What can remote working by psychoanalysts teach us about protecting privacy?
Working from home has become the norm for millions, perhaps billions, of people around the world. This huge shift in how people spend most of their waking hours naturally brings with it an equally major shift in privacy problems. Some of these were discussed on this blog a year ago, when the videoconferencing tool Zoom became a central feature of working from home. Back then, its security left much to be desired, although things seem to be better now, not least because people and companies made it clear that privacy was not optional.
One group for whom security and privacy are absolutely key are medical practitioners. Patient confidentiality is crucial, and that means the new privacy challenges of remote working have to be dealt with. For this reason, the International Psychoanalytical Association (IPA) asked Ross Anderson, Professor of Security Engineering at the University of Cambridge, and a well-known expert on privacy issues, to write a report reviewing IPA policies for remote working by psychoanalysts. Given the psychoanalysts’ stringent requirements for confidentiality, the report’s comments and recommendations offer useful advice for everyone who is working at home and wishes to protect their privacy as much as possible. For example, the following is a central issue:
Most attacks will involve compromise of either the patient’s privacy or the therapist’s rather than of the communications between them, and many compromises will not be technical. A child psychologist said her most frequent privacy concern was often whether a parent, step-parent or other adult was in earshot, or even in the room out of view of the camera. A surgeon noted that he had twice done phone appointments with patients who took an expected call in rather unexpected places: one in the supermarket, and the other while driving in their car. A GP noted that consultations often stray unexpectedly into psychological territory, and when the consultation is remote the clinician must be much more guarded if others may be present.
Anderson points out that the most extreme threats to confidentiality with remote working come from people closest to the patient. Domestic abuse is sadly common and poses particular threats to privacy, as a previous blog post on Privacy News Online explained. In particular, if an abuser knows a person’s passwords, and password recovery question, then the ability to authenticate people is lost. If an abuser has control over a digital device, and can install stalkerware on it, either by force or fraud, the situation is even worse.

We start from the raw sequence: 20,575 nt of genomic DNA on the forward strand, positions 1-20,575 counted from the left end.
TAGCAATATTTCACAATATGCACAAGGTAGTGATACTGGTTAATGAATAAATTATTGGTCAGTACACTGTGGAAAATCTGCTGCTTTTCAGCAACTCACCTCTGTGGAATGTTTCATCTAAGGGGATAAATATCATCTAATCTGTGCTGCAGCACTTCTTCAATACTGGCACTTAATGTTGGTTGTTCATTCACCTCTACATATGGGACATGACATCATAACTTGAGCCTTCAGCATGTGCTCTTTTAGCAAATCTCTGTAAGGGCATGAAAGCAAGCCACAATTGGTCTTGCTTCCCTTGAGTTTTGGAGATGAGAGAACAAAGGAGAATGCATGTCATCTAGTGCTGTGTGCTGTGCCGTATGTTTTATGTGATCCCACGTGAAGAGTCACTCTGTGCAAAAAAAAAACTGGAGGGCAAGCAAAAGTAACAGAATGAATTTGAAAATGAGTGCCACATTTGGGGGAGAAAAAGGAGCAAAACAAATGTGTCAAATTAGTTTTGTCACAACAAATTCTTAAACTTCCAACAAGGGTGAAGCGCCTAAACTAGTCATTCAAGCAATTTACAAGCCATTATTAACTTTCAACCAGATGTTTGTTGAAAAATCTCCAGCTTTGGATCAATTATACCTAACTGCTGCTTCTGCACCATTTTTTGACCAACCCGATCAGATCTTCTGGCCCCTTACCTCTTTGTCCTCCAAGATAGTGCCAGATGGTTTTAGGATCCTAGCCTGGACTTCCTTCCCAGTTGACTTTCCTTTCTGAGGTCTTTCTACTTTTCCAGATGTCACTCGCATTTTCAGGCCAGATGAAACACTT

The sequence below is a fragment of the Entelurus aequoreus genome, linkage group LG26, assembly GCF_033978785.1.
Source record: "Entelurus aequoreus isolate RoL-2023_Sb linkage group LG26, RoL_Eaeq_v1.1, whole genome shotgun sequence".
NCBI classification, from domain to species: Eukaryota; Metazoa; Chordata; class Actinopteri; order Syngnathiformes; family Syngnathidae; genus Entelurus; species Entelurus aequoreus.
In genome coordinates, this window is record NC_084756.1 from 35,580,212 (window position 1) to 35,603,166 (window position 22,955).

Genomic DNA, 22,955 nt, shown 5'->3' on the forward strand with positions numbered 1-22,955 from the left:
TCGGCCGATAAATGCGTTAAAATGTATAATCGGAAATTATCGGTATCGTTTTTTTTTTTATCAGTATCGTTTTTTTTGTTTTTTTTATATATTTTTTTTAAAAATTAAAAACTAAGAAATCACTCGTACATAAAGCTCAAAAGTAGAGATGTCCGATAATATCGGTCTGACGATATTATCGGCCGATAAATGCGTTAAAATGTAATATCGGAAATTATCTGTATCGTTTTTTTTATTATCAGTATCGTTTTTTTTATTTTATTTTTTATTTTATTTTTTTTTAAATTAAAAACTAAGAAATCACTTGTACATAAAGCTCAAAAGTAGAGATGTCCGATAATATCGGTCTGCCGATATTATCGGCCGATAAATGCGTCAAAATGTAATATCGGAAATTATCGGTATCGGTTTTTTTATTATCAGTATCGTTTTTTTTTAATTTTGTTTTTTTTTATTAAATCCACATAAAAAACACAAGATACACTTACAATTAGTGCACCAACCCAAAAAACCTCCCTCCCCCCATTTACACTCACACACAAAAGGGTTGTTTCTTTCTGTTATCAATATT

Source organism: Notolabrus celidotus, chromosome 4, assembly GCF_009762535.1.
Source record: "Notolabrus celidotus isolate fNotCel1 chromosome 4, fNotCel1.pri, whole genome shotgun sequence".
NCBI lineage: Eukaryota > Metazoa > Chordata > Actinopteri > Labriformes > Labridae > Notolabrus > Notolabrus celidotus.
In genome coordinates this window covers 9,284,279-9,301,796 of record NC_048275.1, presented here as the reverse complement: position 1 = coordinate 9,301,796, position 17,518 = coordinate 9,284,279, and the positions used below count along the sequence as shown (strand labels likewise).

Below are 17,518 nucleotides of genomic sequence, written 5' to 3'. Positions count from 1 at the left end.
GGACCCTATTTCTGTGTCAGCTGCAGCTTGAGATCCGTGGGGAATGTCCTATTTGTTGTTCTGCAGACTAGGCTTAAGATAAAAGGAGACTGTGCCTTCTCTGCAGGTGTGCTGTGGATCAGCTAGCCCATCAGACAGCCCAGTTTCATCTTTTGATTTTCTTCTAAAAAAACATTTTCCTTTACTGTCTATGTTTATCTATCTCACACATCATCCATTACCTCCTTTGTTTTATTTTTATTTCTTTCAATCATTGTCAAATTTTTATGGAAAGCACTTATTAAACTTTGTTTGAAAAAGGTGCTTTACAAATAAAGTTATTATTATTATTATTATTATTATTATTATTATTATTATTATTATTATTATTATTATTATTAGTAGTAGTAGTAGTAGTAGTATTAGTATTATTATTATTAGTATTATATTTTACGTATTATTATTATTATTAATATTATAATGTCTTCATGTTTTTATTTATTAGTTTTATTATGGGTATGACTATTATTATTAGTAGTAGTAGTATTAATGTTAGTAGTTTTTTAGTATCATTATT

Confidentiality may also be compromised at the psychoanalyst’s end. There is a particular difficulty with keeping sensitive records, which may be stored on a system controlled by someone else – for example, hospitals or insurers. The only way to maximise the privacy of patients is for therapists to ensure that they are the only ones with direct access to their notes. Anderson emphasizes that it is very hard to use clinical material for research purposes without infringing on a patient’s privacy. In particular, anonymization is hard to impossible, because of the richness of the clinical data. This makes it much easier to re-identify someone from supposedly anonymized information. One of the most general pieces of advice offered by Anderson is the following:
The one recommendation in the [IPA’s] Interim Guidance to which most security engineers would probably object is the advice to change passwords regularly. It has been known for many years that password aging policies tend to lead to weak passwords, such as ‘kevin06’ for June, ‘kevin07’ for July and so on. Unfortunately, in 2003 the US National Institute of Standards and Technology issued a standard calling for password aging, which the Big Four accountancy firms then tried to impose on their audit clients worldwide. Following substantial pushback from the security usability community, NIST recanted. It retracted its wrong advice in 2017, but the Big Four are still catching up.
Anderson also has some thoughts on the use of anti-virus software. He says this is relevant for therapists and patients running Microsoft Windows, but less necessary for smartphones, tablets and Macs (and presumably for systems based on GNU/Linux). Instead, he emphasizes the importance of keeping software fully updated: he goes so far as to say that “even for Windows laptops this is more important than running antivirus software”.
There is a major debate underway as to what extent working from home should be the norm, or at least an option. Some argue that it provides much-needed flexibility for people to balance work and family life. Others cite the lack of direct human contact, and the exhausting nature of dealing with people virtually, not least because of “Zoom fatigue“. Whatever the outcome of that debate, which is likely to rage for some time, and lead to different conclusions in different parts of the world, it’s important to ensure that the lessons of widespread working from home are understood and retained. That’s particularly the case for privacy. When videoconferencing is used casually, as was the norm until recently, little thought is given to security and privacy. Now that people are aware of the issues, and companies have started to come up with solutions to help bolster security during calls, these insights must be retained. If we can all upgrade our online working to the level of doctor-patient interactions recommended in Anderson’s report, that will be a real win for privacy.
Featured image by Wellcome Images.